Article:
By Jamie Nelson, | January 11, 2017
A study has linked parental obesity to delays in childhood development. (YouTube)
A new research suggests that children of parents who are obese could be at a greater risk of facing developmental delays. Parent's weight and general physical health are now being considered as contributory factors to developmental delays in children.
It is estimated that in the United States, one in five women would develop obesity during pregnancy, according to CNN. The healthy Body Mass Index (BMI) during pregnancy is between 18.5 and 24. However, those who become obese border around an unhealthy figure of 30.
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The study, which compared parental obesity and childhood development, was conducted by the Eunice Kennedy Shriver National Institute of Child Health and Human Development. Scientists not only took into consideration the weight gain of mothers but also that of fathers.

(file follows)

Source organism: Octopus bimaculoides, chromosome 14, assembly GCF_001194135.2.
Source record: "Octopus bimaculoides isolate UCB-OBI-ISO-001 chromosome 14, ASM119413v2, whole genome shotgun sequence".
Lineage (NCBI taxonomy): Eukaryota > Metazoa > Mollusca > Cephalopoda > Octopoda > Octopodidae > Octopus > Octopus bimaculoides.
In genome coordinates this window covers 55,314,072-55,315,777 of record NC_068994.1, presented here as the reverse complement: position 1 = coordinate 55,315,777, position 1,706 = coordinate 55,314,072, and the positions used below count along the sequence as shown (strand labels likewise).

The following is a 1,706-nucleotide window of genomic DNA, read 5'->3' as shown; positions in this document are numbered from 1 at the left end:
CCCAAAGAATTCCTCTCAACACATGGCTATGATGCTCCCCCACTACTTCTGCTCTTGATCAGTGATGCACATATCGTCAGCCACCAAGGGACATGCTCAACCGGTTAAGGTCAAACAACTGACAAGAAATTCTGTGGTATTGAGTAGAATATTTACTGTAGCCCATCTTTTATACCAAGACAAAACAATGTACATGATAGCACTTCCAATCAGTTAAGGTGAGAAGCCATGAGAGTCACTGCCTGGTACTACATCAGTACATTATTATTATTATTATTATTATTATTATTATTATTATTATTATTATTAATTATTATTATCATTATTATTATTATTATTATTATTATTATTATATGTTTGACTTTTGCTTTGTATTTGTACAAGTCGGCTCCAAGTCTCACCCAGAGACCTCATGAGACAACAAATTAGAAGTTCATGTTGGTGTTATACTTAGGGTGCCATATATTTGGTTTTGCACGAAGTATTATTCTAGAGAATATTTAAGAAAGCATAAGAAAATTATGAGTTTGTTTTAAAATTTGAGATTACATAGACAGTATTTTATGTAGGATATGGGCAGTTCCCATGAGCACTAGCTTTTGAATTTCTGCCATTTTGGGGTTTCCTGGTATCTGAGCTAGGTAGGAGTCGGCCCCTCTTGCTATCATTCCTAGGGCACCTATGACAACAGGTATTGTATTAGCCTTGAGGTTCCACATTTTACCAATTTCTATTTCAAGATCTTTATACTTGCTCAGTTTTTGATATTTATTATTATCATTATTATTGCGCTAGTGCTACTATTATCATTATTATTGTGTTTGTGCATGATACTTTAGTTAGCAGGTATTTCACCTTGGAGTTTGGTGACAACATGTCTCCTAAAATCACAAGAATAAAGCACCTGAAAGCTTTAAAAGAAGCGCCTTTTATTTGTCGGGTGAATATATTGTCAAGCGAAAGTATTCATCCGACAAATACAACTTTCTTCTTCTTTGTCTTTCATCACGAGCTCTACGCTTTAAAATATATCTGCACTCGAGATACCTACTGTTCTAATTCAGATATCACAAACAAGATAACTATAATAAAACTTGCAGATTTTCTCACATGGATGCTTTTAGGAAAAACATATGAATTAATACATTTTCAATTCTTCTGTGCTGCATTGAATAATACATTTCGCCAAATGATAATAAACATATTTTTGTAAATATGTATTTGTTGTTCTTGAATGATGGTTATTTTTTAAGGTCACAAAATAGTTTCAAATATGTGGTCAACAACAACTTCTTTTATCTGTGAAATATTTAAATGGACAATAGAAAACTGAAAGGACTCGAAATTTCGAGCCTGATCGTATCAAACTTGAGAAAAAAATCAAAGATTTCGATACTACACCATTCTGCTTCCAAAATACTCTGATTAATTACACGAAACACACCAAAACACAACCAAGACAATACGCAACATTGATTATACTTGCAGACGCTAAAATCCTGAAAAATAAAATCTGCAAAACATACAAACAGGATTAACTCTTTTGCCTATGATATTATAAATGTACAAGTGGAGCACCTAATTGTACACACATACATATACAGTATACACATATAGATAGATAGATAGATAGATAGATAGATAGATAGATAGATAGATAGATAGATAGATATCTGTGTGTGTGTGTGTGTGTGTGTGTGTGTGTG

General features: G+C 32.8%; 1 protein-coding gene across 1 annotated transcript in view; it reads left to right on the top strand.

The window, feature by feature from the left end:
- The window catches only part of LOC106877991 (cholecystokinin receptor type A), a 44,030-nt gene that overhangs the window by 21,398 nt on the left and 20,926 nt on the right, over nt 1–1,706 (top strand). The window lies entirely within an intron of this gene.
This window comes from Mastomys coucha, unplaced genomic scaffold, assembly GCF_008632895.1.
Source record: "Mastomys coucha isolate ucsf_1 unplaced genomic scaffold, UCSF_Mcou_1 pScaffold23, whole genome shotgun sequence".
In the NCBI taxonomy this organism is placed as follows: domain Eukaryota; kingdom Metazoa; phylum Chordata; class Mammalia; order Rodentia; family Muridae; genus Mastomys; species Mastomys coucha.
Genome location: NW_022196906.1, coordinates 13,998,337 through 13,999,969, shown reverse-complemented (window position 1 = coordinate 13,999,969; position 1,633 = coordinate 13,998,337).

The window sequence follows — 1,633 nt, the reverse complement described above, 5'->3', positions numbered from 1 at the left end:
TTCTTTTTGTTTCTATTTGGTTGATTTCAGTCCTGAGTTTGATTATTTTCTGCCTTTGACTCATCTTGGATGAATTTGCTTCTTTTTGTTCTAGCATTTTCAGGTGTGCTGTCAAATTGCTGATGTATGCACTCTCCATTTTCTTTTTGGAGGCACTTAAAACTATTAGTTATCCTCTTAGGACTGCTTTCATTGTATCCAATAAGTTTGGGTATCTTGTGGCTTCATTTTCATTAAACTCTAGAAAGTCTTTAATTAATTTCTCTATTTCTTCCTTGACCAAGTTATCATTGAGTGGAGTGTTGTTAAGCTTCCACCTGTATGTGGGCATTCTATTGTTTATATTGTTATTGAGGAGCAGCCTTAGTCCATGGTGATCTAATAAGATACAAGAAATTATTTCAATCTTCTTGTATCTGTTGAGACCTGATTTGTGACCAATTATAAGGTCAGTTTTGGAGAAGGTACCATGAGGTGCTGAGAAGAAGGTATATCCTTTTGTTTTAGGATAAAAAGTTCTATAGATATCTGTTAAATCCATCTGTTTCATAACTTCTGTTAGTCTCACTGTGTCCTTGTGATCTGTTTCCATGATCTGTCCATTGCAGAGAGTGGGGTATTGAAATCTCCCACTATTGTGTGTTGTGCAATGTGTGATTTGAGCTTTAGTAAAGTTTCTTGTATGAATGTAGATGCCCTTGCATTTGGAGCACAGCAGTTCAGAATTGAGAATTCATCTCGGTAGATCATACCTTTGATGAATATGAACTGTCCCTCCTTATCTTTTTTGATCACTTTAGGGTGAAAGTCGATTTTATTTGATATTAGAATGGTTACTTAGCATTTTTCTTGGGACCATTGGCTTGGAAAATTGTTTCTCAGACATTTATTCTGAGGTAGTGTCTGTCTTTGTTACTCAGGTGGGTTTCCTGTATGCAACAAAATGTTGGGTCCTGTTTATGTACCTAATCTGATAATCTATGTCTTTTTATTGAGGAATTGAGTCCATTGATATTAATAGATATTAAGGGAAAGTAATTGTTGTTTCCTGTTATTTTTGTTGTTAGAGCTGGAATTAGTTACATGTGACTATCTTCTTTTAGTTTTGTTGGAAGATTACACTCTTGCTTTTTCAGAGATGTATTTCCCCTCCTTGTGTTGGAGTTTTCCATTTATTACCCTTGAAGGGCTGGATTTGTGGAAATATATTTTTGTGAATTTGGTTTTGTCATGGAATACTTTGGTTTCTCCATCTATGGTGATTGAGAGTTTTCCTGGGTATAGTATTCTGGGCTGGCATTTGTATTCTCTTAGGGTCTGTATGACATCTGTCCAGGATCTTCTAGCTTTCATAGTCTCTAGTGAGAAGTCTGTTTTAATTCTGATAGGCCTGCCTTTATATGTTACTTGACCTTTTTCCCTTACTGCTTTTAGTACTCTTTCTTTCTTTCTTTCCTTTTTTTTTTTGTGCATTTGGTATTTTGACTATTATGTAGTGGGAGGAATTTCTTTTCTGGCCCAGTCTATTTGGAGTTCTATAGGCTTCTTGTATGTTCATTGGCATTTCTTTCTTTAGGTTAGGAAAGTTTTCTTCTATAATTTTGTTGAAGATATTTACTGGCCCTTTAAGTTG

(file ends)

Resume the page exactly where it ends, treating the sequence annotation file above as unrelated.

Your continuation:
Dr. Edwina Yeung, a scientist at the institute, suggested that a father's weight also plays a role in a child's development. The study took into account more than 4,000 children between the ages of three years and four months.
According to the National Institute of Health, children of obese mothers had difficulty in exercising their smaller muscles. Those included muscles in their hands or fingers. Furthermore, in instances of paternal obesity, children were found to be lacking in social activities including playing, feeding, dressing. Among children with both parents obese, it was found that the youngsters found problem-solving to be increasingly difficult.
The authors of the study noted that the link between parental obesity and increased developmental delays in children remains unknown. However, scientists reported that studies in animals indicated obesity during pregnancy could lead to inflammation, contributing to effects on the fetal brain.
Researchers noted that should the link be confirmed between developmental delays and parental obesity, doctors would need to take parental weight into account in future when monitoring children for early intervention programs.
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